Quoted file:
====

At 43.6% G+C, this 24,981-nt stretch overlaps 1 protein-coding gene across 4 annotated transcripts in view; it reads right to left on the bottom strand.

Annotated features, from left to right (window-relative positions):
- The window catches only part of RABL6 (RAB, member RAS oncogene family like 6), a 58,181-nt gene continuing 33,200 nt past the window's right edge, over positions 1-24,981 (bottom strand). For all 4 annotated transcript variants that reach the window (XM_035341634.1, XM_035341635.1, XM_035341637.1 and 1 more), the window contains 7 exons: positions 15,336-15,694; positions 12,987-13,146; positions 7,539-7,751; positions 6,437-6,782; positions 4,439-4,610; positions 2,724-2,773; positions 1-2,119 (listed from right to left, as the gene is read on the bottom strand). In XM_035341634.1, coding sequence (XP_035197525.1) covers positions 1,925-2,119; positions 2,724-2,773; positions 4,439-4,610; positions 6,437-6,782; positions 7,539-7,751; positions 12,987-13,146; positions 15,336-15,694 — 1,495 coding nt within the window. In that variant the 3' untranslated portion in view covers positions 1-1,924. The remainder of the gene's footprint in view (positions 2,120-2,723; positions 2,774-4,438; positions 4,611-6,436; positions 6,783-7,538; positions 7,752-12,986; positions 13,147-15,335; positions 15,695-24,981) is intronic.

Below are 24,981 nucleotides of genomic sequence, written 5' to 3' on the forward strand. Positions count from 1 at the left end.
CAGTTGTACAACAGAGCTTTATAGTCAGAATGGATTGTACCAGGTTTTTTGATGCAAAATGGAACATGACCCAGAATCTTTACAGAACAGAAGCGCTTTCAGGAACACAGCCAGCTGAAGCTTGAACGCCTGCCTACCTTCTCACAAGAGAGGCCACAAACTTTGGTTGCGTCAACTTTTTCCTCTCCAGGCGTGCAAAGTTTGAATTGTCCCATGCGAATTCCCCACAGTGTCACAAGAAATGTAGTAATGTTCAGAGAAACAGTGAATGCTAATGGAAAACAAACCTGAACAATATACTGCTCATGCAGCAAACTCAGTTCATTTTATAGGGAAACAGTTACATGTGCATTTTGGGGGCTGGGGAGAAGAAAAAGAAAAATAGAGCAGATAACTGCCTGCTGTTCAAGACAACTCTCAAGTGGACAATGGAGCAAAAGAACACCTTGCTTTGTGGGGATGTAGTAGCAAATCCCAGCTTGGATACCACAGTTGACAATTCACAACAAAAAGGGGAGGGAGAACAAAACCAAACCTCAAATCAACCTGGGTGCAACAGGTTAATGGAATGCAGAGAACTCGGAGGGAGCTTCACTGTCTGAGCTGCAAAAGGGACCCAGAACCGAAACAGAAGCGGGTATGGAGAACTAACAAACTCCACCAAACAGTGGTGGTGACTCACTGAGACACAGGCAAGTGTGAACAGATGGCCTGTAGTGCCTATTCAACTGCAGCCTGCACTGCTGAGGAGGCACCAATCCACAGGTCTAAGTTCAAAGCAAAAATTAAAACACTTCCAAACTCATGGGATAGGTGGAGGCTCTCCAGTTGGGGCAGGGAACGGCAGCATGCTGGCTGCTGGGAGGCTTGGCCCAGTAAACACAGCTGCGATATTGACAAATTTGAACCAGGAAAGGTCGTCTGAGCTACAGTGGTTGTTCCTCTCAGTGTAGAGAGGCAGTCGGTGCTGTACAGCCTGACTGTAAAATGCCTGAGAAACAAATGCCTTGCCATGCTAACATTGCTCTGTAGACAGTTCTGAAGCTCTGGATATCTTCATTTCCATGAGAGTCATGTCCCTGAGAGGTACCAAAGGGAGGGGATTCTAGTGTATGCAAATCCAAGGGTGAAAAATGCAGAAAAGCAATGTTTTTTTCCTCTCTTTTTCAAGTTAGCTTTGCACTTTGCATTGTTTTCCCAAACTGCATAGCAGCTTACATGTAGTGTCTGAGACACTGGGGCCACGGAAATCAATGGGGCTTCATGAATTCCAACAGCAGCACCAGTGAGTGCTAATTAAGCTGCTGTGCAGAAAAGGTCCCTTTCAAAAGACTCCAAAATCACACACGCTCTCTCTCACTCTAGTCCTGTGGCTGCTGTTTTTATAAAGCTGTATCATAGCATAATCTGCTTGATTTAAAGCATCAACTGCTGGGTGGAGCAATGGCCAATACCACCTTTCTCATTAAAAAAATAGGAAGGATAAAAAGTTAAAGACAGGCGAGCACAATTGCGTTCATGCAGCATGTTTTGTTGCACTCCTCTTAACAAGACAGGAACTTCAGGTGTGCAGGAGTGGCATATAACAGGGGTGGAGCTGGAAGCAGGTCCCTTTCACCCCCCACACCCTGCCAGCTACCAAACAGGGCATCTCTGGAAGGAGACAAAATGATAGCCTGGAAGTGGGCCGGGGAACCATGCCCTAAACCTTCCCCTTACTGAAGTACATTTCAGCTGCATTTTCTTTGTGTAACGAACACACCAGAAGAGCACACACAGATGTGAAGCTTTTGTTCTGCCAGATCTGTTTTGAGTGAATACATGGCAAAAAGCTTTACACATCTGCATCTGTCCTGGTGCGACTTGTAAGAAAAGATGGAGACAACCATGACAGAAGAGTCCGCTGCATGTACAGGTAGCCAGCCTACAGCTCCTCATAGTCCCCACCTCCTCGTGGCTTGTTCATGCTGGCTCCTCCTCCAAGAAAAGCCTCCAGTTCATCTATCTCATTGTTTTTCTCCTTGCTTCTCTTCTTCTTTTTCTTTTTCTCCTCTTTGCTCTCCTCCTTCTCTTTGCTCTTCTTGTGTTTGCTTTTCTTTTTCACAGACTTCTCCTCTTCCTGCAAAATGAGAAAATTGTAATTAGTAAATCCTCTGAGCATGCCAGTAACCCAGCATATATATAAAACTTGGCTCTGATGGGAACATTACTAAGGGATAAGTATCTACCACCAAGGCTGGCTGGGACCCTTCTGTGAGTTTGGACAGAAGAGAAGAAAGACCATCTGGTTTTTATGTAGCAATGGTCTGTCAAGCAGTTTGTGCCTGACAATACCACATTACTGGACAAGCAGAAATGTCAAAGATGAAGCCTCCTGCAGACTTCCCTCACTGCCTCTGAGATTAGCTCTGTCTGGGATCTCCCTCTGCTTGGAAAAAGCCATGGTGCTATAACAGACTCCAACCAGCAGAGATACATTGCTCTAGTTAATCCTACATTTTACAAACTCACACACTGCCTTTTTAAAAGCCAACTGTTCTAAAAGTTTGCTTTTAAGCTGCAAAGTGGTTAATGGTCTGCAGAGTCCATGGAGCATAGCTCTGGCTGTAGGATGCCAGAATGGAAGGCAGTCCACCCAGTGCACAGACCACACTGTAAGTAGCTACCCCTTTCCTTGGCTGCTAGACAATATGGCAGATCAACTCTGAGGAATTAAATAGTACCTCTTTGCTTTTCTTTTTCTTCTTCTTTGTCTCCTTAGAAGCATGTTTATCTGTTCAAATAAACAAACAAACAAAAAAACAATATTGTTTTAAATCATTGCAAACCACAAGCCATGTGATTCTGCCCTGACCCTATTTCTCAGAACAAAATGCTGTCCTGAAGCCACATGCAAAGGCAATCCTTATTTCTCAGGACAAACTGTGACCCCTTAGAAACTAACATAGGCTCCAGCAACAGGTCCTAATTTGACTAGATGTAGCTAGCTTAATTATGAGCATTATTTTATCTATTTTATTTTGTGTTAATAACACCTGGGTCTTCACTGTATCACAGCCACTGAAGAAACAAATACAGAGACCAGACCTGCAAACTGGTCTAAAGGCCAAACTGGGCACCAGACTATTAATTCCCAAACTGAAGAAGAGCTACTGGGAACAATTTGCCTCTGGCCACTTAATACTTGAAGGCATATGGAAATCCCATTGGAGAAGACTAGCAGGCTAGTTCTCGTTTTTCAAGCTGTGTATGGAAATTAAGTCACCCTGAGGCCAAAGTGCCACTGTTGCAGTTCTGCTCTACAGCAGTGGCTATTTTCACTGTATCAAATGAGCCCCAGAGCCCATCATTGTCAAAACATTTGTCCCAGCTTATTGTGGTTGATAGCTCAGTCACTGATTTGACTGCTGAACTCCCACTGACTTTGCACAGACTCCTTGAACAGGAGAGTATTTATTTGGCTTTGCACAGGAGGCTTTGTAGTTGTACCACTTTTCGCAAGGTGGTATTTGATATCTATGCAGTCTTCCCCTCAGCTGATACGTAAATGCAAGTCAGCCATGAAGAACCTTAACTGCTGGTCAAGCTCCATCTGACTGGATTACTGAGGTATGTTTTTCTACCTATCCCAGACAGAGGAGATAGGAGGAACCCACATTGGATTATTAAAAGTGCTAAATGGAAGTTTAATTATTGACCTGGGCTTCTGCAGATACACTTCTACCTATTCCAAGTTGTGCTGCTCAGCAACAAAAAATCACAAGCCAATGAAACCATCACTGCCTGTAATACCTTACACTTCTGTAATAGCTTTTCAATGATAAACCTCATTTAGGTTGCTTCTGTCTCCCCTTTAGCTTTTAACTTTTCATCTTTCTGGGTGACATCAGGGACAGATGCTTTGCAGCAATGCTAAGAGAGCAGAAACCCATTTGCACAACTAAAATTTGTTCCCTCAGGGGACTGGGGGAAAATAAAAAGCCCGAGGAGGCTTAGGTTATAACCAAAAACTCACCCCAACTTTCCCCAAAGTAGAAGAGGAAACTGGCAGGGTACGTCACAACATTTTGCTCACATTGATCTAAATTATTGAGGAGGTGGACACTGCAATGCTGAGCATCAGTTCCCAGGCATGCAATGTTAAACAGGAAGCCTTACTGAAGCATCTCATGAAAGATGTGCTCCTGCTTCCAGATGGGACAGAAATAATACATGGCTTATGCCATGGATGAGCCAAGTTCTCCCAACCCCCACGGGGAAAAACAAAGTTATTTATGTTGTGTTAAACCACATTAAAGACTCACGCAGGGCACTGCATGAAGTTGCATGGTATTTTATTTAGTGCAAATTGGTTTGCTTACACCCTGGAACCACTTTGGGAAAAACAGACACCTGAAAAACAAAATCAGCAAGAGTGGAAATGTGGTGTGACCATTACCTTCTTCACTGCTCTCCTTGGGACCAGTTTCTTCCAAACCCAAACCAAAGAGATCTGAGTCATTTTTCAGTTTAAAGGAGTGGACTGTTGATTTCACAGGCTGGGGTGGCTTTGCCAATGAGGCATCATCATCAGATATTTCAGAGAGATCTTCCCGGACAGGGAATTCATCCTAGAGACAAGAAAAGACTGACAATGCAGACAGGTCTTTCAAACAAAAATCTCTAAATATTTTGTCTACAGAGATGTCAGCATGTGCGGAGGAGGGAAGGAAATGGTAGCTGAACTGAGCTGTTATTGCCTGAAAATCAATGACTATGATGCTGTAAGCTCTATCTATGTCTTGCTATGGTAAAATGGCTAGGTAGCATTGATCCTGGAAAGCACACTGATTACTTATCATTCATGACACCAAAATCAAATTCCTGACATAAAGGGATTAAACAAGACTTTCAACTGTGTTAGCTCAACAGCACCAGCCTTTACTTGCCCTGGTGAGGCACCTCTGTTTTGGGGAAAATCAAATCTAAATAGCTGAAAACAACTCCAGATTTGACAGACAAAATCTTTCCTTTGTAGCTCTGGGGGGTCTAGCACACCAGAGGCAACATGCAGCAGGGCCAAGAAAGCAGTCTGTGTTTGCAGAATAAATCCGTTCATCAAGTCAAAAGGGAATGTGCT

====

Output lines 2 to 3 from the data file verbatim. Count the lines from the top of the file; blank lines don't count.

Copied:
Annotated features, from left to right (window-relative positions):
- The window catches only part of RABL6 (RAB, member RAS oncogene family like 6), a 58,181-nt gene continuing 33,200 nt past the window's right edge, over positions 1-24,981 (bottom strand). For all 4 annotated transcript variants that reach the window (XM_035341634.1, XM_035341635.1, XM_035341637.1 and 1 more), the window contains 7 exons: positions 15,336-15,694; positions 12,987-13,146; positions 7,539-7,751; positions 6,437-6,782; positions 4,439-4,610; positions 2,724-2,773; positions 1-2,119 (listed from right to left, as the gene is read on the bottom strand). In XM_035341634.1, coding sequence (XP_035197525.1) covers positions 1,925-2,119; positions 2,724-2,773; positions 4,439-4,610; positions 6,437-6,782; positions 7,539-7,751; positions 12,987-13,146; positions 15,336-15,694 — 1,495 coding nt within the window. In that variant the 3' untranslated portion in view covers positions 1-1,924. The remainder of the gene's footprint in view (positions 2,120-2,723; positions 2,774-4,438; positions 4,611-6,436; positions 6,783-7,538; positions 7,752-12,986; positions 13,147-15,335; positions 15,695-24,981) is intronic.